Effects of SCAGP on cell cycle control in GC MGC-803 cells

In order to determine whether the inhibitory effect of SCAGP on MGC-803 cell proliferation was mediated by cell cycle,

flow cytometry was used. The

results revealed that com-pared with the control group, each group cells in G0/G1

phase were significantly

in-creased with time, while cells in S phase were impaired by

11.77%, 15.41% and 18.58%,

respectively; along with G2/M phase cells were impaired by

4.85%, 4.68% and 40.22%,

respectively (n = 3, P < 0.01). SCAGP induced cell cycle arrest at G0/G1 phase, sug-gesting that SCAGP sup-pressed cell proliferation by controlling the G0/G1

check-point and inducing a specific

block in cell cycle progression (Figure 3).


SCAGP induces cellular apop-tosis


rant, and the lower left quadrant meant live cells. As shown in Figure 4, the apoptosis rate

of MGC 803 cells was 2.27% ± 0.004 (n = 3, P < 0.01) in control group. At 24 h, 48 h and 72 h

after SCAGP treatment, the number of

apop-totic cells were significantly increased, and their apoptosis rates were 11.9% ± 0.002, 21.03% ± 0.009 and 28.60% ± 0.021, respec


-Figure 4. Effects of SCAGP on apoptosis of MGC-803 cells. Cell apoptosis was substantiated by Annexin-V/PI double stain assay and flow cytometry analysis (A). Treatment of SCAGP at the dose of 50% for 24 h, 48 h and 72 h time-dependently increased the apoptotic population of MGC-803 cells (B). n = 8, mean ± SD. ***P < 0.001 vs. control group (Time, 0 h).


tively (n = 3, P < 0.01). The results suggested that SCAGP induced GC MGC-803 cells apopto-sis and the effects were enhanced along with the increased time.

SCAGP inhibits migration of MGC-803 cells

In order to explore if SCAGP has an effect on migration of MGC-803 cells, the transwell migration test was performed and results were showed in Figure 5. Compared with the control group, treatment with SCAGP obviously sup-pressed the migration ability of cells in a time-dependent manner, and the number of cell migration in the control group was 107 ± 5, while at 24 h, 48 h and 72 h after SCAGP treat-ment, the number of cell migration were 79 ± 6, 44 ± 5 and 35 ± 3, respectively (n = 3, P < 0.01).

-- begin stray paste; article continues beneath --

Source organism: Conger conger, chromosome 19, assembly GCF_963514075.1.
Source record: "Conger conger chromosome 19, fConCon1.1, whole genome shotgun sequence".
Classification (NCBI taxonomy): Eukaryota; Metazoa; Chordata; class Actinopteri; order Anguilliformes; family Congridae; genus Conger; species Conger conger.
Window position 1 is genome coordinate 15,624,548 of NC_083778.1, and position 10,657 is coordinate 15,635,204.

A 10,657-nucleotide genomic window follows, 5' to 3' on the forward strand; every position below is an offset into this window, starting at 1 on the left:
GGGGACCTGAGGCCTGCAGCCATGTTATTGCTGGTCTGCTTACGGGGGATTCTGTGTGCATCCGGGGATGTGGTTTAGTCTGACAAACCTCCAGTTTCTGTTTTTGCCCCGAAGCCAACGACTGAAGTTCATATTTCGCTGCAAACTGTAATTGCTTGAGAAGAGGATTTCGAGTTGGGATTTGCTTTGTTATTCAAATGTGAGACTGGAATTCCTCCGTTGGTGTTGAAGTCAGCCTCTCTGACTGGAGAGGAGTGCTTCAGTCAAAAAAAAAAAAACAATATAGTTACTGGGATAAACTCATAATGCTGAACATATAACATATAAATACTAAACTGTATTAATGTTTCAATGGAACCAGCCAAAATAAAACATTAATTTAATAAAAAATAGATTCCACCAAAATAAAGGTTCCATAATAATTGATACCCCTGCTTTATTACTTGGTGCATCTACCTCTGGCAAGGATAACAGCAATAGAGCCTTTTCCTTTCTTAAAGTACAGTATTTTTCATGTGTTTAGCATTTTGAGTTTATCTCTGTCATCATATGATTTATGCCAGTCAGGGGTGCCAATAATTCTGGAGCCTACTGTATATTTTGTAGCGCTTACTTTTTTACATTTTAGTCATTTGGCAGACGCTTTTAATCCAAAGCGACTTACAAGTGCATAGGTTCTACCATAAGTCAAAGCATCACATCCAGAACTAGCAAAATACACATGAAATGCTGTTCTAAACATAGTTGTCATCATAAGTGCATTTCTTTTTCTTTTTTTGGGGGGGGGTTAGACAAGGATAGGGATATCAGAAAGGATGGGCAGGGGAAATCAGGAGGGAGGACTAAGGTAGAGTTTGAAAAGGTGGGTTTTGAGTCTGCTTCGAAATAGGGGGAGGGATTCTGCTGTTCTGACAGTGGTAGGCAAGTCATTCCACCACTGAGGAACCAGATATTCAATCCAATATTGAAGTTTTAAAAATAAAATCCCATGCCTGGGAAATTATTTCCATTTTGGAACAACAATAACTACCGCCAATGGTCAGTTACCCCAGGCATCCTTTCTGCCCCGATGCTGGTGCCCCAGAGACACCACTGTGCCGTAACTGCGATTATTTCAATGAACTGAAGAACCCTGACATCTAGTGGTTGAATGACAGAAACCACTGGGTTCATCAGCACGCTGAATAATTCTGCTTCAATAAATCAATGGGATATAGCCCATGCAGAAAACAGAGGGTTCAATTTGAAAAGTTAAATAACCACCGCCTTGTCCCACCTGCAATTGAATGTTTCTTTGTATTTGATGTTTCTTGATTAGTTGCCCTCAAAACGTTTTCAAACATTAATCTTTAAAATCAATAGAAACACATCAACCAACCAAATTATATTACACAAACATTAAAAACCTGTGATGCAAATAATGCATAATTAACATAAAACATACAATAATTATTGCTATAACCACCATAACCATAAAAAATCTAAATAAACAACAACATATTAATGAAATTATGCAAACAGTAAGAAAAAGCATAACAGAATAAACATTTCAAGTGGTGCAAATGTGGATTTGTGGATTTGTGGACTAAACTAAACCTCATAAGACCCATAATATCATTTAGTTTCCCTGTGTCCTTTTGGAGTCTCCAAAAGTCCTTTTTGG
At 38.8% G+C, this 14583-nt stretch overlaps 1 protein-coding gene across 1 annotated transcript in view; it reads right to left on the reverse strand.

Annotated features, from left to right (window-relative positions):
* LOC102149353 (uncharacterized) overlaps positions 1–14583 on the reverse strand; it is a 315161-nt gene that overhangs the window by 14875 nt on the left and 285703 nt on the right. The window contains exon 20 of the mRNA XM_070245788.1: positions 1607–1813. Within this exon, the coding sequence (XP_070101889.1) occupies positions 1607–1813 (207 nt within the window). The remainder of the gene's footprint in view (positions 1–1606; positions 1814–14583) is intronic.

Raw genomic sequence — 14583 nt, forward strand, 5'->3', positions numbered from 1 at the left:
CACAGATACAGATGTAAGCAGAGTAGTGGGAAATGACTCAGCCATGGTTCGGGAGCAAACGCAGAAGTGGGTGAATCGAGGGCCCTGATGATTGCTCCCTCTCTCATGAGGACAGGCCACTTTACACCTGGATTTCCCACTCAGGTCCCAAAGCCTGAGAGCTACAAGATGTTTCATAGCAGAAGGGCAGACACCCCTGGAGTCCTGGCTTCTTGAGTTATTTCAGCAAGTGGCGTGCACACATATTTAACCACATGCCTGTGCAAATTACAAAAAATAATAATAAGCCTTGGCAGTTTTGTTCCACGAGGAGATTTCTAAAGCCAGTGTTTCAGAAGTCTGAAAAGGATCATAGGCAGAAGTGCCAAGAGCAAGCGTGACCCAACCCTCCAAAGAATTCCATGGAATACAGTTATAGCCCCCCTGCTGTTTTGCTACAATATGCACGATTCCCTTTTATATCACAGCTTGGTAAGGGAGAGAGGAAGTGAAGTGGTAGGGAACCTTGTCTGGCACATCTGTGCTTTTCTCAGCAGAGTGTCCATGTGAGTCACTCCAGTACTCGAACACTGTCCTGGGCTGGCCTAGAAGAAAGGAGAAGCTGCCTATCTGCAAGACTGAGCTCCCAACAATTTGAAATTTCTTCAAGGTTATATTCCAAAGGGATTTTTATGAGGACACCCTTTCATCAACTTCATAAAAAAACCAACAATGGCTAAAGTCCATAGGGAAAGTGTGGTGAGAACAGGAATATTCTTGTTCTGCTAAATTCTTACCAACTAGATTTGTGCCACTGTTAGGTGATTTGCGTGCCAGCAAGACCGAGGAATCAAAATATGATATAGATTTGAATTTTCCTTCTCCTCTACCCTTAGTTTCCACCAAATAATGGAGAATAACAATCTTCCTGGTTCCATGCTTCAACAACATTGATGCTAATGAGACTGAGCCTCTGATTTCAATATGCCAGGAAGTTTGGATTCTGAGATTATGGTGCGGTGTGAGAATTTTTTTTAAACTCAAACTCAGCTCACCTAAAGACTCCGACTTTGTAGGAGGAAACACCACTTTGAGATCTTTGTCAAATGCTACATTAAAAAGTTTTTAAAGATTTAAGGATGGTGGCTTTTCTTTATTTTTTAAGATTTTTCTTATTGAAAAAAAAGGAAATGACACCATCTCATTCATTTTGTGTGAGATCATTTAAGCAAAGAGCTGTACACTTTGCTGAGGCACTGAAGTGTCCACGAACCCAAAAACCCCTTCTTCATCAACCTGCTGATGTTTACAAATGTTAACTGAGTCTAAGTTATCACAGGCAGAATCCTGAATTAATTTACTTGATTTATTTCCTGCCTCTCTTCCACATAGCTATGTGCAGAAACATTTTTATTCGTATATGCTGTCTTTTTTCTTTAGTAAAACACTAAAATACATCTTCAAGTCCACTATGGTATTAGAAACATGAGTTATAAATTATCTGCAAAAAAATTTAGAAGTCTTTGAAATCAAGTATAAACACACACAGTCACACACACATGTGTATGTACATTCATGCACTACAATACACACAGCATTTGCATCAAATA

Effects of SCAGP on proteins expression in MGC-803 cells

To investigate the molecular mechanism of MGC-803 cells biology behavior induced by SCAGP, the phosphorylation levels of several kinases were detected by western blot. As shown in Figure 6, p-AKT, p-ERK1/2 and p-JNK were down-regulated, and p-p38 was up-regu-lated, all of which were in a dose-dependent manner. Treatment with high concentration of

SCAGP (≥ 30%) brought more obvious changes

in the phosphorylation levels than low

concen-tration of SCAGP (< 30%). These data indicated

that SCAGP impaired the proliferation and migration, induced apoptosis, as well as caused cell cycle arrest in G0/G1 phase of MGC-803 cells via the Akt and MAPK signaling pathways. Discussion

Metastasis is the basic biological characteris-tics of malignant tumors, and it is also the main reason for cancer patients’ death [14, 15]. Recently, “blocking therapy”, such as radiation treatment and chemotherapy, has been consid-ered as the main method to inhibit the metas-tasis of advanced GC and thereby improve the survival rate, but the effects are not yet very satisfactory [16]. Nearly since SCAGP appeared, it has been implicated in PM of malignant tumors, especially GC. However, the

mecha-nism about how SCAGP influences tumor is still

far from being fully understood [9, 10].

Our in vivo and in vitro study demonstrated that SCAGP markedly inhibited PM and cell viability of MGC-803 cells, induced cell apoptosis and cell cycle arrest in G0/G1 phase, as well as reduced the capability of migration. All of the functions of SCAGP on MGC-803 cells may be related with the components of SCAGP. Allantion (C4H6O3N4), as the main component of SCAGP, can be hydrolyzed into urea and